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When Lightning Struck My Heart

How a Single Little Gray-And-White Kitten Grew to Be the Loving Champion of My Furry Family

By Chuck HinsonPublished 6 years ago 5 min read
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On April 8, 2015, my kitchen floor was full of muddy footprints. At around five-thirty that afternoon, I'd come in from one of the saddest moments of my adult life: burying my best friend—a Maine Coon feline wonder named Lightning—out in a little flower garden next to the house.

Actually, Lightning came into my life back in 2003 as a rescue kitten from the Boyd County, KY Animal Shelter—and it certainly wasn’t an easy entrance! As a matter of fact, as I was bringing him into the house that first afternoon, he jumped out of my arms, into the street, and was run over—twice! But wouldn't you know it? Thanks to the little rascal's determination and a very compassionate vet, he survived!

Lightning grew quickly and, as time went on, he began to care for any new pet I’d bring into the house, grooming and tending to them until they were strong enough to do so on their own. I honestly think, because he remembered getting a second chance years before, he wanted to be sure others had that opportunity to live too. In 2008, I became the proud owner of twin Siamese kittens. But soon I found out Radar and Ricky weren't fully weaned yet; they'd been taken from their mother a bit early. So, after sniffing around them, Lightning would lie down and let the kittens suckle on him until they were strong and secure enough to blend with the other cats. He was just that kind of loving, sweet, and patient soul.

Another example of this was two years later, when my little Abyssinian, Sammy, got behind the fridge and wouldn't come out. Being new to the family, he was frightened by a sudden movement by my dog. Though I tried getting him out myself (I still have the scars to prove it), he wouldn’t budge—just hiss and growl. Then I had an idea: I moved out the fridge just a little, minding not to hurt or startle the Aby. Then I called for "Uncle Lighty." He came over, went behind the refrigerator to where Sammy was, touched noses with him as if to say, "Son, you're going to be all right. Calm down now!" Afterwards, he went over to one of my other cats and touched noses with him as if to confer, doctor-to-doctor. Returning to Sammy, he gently touched noses with him again, and calmly led him back into the group!

Shakespeare once wrote, in describing a friend, "He had a face like a benediction." Well, that described my little buddy to a tee. When I'd get sick, he'd be right there, by my side... kneading my chest for all it's worth, while looking straight in my eyes. It was like he was saying, "Okay, dad ... feel better now? Ummm … well, how about now??" If I was upset or down about something, leave it to Lightning to provide the entertainment: He would find a little ball toy and bat it around like it was a hockey puck in front of me. One afternoon, having had a depressing day at work, he watched me sulk through the door, then jumped on the mantle. As I passed, he jumped on my shoulders from behind and, with comforting purrs, proceeded to knead my neck!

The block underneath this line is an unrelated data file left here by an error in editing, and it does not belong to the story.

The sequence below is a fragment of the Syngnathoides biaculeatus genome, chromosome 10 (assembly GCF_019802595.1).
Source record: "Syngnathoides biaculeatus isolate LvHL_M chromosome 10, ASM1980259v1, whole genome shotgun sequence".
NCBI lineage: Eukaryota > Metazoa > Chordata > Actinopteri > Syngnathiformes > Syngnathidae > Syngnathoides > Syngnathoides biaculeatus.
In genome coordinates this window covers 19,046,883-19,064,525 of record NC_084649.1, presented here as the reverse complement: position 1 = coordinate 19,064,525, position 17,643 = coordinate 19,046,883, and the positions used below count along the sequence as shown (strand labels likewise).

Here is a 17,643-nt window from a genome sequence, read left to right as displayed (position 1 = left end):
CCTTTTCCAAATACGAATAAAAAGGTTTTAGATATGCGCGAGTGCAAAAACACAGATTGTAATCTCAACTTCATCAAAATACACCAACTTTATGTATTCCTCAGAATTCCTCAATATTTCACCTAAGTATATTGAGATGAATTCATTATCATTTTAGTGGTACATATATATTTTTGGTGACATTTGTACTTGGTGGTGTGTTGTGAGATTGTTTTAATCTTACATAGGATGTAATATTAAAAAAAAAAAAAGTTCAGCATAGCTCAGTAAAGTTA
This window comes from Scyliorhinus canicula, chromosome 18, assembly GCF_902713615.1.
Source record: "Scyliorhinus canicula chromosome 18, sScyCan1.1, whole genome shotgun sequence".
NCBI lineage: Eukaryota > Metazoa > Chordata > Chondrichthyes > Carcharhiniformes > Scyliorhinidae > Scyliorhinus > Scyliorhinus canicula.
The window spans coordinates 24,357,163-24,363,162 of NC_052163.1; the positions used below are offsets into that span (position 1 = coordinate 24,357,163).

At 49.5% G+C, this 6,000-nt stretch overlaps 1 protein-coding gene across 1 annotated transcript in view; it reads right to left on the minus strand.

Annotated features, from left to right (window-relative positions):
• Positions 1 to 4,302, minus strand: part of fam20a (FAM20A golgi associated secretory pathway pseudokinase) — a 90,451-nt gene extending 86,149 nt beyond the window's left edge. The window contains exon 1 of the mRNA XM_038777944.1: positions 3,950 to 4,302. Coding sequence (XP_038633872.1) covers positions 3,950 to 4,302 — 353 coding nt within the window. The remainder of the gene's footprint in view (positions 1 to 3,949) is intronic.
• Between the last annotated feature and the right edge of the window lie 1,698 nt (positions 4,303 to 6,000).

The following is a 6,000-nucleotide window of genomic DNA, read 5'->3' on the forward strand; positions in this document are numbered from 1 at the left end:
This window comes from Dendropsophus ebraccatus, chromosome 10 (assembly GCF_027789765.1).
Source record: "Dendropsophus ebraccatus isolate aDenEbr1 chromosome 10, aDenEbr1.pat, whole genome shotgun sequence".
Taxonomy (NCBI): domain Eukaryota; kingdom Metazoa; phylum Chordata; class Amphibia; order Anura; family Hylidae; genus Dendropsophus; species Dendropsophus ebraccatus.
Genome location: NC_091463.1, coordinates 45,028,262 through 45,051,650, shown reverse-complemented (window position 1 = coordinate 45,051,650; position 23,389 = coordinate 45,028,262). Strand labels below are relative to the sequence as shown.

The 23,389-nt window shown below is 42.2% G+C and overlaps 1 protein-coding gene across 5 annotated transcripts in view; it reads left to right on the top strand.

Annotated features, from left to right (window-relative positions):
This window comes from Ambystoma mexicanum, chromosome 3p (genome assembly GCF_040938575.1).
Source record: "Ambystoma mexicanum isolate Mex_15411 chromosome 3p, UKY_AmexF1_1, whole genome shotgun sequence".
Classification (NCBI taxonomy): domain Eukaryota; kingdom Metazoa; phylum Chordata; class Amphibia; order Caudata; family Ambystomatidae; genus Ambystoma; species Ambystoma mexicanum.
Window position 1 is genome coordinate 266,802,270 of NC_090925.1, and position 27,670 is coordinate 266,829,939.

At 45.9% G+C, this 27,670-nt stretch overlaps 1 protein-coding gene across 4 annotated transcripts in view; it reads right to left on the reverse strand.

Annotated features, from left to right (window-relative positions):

Once, his little "jumping" routine possibly saved me from being robbed. I'd put an ad in the local newspaper that I had a bookcase for sale. A few people came to see it, and Lightning just sat in the hallway, watching. Then an older man with a blue cap came by to see it. Uncle Lighty studied him for a minute, then, with a loud hiss, jumped from the floor to his shoulders! The man brushed Lightning off and rushed, stumbling and scared senseless, out the door.

A week later, that same man was arrested for entering someone's home to supposedly buy a piece of furniture, but robbing them instead!

In March of 2015, I’d noticed Lightning was losing weight fast and walking with a slightly more delicate gait. He also had begun drinking water like it was going out of style. At first, I’d assumed it was due to the new environment; I had just moved into the house a month earlier.

Finally, on the morning of April 8, after I noticed he’d refused to eat and was becoming seriously lethargic, I took Lightning to the vet. Although my mind didn’t want to accept it, I could look at the cat and see that he was near death. Before we left, and in true “Lighty” form, he lapped up a bowl of water as if to say, "Look, dad! I'll beat this too!" But Dr. Adams did blood tests and, shortly, came back with the grim news: Lightning was in the final stage of Chronic Kidney Failure (CKF). He had no noticeable red blood cells left. He said the cat could've inherited it from his mother, and it could've stayed dormant over all these years. And it's always fatal to cats!

Lightning... my best friend, the pet's doctor, psychologist, surrogate mother, comedian, and protector... was dying, and I knew that nothing could make him better. So the doctor suggested he be euthanized... he would've lasted only a couple of days otherwise. Though I expected the prognosis, the blood drained from my face and I felt numb all over. After a lot of prayer and soul-searching, I told him to do it but make it quick... I couldn't stand to see my hero suffer like that.

At 4:46 PM, Doc Adams gave him an intra-abdominal injection. Lightning looked at me like, "D-daddy, wha... what're they doing to me?" Man, I wanted to reach out and save him so much. My heart was going as fast as his, I guarantee it!

Then, with one mighty "MEOW!", he went limp... and, at 4:47 PM, he was pronounced dead.

Hmph. Dead. My Lightning.

Sorry to disappoint you, doc, but... heroes NEVER die...

cat
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About the Creator

Chuck Hinson

Chuck Hinson is a freelance writer, entertainment publicist, blogger and record promoter.

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